Advocacy Manual (6): Filing Objections regarding Traffic Signage

Publikováno: 22. srpna. 2023, 22 min. čtení
Publikováno: 22. srpna. 2023, 22 min. čtení

In this chapter, you will learn about the administrative rules that allow for the lawful establishment of traffic signage and how you can participate in this process. You will discover what constitutes a general measure and how to write a well-founded proposal to improve such measures.

Traffic signage is a fundamental tool for organizing traffic and is crucial for creating a safe environment for cycling in cities. There are rules for designing traffic signage (as discussed earlier, referring to ČSN and TP standards) as well as rules for its establishment. Most traffic signage imposes certain obligations on road users, and therefore, it must be established by a public decree as a general measure according to the Administrative Procedure Code, Act No. 500/2004 Coll.

An Advocacy Manual

In the online magazine „Městem na kole“ (City by Bike), we are publishing a series of articles called „Advocacy Manual.“ These guides, written by Michal Šindelář and the AutoMat association, describe how to support the development of cycling transportation and infrastructure from the perspective of an active citizen.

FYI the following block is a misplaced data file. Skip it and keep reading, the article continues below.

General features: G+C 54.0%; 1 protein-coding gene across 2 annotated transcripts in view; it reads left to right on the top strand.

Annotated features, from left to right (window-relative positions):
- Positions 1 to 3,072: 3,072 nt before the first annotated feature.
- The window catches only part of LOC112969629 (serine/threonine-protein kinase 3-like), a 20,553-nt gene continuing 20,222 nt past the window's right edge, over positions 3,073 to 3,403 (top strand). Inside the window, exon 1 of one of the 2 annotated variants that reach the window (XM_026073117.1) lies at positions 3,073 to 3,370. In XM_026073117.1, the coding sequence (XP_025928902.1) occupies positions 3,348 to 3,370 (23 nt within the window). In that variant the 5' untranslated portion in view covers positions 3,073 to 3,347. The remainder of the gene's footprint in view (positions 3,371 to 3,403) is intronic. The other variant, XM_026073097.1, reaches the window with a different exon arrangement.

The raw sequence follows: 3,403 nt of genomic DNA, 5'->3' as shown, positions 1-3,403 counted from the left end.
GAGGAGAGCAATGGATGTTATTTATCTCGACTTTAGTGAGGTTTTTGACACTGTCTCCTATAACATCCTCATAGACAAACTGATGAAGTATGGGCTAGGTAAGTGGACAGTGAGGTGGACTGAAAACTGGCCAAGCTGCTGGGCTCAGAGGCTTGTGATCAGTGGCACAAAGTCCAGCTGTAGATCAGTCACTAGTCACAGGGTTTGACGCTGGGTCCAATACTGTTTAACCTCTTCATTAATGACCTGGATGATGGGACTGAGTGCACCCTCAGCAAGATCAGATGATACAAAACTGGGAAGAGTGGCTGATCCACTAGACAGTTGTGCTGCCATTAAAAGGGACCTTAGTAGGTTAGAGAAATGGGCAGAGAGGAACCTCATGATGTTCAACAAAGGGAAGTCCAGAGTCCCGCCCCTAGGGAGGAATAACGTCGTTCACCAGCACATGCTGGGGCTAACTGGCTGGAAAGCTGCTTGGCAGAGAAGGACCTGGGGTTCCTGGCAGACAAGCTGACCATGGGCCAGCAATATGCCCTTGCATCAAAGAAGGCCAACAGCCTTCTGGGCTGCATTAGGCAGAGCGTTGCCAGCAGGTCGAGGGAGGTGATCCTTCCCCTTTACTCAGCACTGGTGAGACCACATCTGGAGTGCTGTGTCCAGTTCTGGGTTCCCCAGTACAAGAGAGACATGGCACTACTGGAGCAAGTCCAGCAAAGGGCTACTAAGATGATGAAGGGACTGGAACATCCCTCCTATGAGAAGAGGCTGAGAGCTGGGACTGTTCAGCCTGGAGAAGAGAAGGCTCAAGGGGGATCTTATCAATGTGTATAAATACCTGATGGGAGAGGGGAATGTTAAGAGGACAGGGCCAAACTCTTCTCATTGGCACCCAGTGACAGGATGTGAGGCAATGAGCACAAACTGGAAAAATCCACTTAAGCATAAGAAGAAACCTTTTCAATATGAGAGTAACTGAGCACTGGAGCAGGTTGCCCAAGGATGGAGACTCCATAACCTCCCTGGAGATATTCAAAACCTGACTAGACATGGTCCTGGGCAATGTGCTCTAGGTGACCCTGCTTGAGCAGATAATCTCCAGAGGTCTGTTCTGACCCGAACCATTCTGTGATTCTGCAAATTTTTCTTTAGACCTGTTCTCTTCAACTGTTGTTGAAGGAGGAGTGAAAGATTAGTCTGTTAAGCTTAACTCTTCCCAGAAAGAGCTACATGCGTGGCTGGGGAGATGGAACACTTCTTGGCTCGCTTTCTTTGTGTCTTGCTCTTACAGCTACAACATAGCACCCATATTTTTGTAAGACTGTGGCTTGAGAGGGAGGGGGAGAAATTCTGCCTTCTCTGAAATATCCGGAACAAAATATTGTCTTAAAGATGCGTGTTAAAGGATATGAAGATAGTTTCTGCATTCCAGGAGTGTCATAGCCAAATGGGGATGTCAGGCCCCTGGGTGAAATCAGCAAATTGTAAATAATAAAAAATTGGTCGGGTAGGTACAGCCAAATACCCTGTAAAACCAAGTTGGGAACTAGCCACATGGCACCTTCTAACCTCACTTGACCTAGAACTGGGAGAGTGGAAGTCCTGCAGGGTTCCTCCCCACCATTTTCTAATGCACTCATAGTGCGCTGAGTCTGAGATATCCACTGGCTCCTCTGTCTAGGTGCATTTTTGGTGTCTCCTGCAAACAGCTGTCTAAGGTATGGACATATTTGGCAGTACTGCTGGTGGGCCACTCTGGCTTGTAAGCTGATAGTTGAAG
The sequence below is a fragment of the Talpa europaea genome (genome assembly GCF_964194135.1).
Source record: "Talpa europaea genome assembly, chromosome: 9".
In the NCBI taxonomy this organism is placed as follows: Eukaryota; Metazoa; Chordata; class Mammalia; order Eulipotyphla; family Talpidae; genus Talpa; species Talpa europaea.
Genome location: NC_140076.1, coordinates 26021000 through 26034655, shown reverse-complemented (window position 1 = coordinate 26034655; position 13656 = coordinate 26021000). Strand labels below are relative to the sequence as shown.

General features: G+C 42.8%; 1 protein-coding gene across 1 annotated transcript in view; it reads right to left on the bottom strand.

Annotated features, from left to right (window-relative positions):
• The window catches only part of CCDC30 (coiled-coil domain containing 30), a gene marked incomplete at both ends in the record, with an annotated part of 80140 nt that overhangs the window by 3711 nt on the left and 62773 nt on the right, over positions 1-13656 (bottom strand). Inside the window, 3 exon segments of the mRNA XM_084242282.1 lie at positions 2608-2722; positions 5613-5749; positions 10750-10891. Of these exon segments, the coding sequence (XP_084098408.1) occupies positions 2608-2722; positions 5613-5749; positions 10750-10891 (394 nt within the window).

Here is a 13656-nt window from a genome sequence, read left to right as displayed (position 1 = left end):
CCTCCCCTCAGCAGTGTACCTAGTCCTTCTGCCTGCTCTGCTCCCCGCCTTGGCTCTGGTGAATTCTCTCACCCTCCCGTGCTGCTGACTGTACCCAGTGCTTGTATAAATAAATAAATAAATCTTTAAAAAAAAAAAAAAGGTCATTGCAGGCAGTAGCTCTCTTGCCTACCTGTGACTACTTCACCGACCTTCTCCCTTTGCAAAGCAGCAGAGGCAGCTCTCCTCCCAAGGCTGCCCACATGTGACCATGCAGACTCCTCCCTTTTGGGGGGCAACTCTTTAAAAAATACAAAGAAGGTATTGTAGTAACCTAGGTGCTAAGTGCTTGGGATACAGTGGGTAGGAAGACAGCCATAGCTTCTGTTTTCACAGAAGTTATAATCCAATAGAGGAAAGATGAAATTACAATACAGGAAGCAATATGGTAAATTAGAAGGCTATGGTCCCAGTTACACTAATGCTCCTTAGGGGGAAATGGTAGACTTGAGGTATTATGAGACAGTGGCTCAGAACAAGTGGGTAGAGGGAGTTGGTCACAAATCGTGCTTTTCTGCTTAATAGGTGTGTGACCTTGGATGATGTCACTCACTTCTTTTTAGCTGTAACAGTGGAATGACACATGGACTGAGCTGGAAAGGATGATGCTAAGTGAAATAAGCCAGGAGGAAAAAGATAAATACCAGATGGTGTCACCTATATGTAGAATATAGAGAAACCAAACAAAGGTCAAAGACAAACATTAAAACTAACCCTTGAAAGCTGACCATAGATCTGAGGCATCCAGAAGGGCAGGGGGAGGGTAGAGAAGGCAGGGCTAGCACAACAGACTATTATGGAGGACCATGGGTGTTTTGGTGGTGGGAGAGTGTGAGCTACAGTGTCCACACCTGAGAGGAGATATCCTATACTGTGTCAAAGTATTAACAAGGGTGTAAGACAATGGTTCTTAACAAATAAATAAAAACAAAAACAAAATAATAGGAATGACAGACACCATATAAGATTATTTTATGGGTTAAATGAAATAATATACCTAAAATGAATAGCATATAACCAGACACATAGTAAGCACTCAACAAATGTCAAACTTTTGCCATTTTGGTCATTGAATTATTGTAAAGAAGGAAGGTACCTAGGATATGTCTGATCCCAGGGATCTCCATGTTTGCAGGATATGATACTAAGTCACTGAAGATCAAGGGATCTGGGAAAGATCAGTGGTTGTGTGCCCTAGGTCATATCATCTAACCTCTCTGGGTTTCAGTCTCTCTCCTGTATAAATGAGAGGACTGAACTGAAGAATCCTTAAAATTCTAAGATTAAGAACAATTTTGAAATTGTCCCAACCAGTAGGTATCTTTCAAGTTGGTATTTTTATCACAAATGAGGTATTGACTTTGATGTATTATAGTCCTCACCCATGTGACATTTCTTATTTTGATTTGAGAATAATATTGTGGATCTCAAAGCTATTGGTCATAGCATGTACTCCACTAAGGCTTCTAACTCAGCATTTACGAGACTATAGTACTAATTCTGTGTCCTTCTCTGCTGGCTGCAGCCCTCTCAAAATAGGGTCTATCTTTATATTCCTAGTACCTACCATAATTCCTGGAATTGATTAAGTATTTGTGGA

The manual provides know-how on how to navigate the entire process of public administration and the legal possibilities for influencing one’s immediate surroundings.

This article was made possible thanks to the support of the Open Society Foundations as part of the AutoMat’s National Outreach Via Social Base Management project.

However, changes to traffic signage may not only bring improvements to conditions for active mobility but can also result in a deterioration of the situation. This can occur in situations where measures such as crosswalks, bike lanes, or cycling signals are removed, or where existing conditions are worsened, such as the creation of parking along railway tracks, which forces cyclists onto the tracks or into the door zone. Additionally, a street may be converted to one-way traffic without the introduction of a cycling signal, thereby eliminating the possibility of two-way bicycle movement.

When traffic signage leads to a worsening of conditions for active mobility, it means that the rights and interests of pedestrians or cyclists are affected. In such cases, it is possible to submit comments and objections to attempt to prevent the deterioration of the situation.

  • Anyone whose rights, obligations, or interests may be directly affected by a general measure has the right to submit comments. The administrative authority is required to consider these comments as a basis for the general measure and address them in its justification. (Section 172(4) of Act No. 500/2004 Coll., Administrative Procedure Code)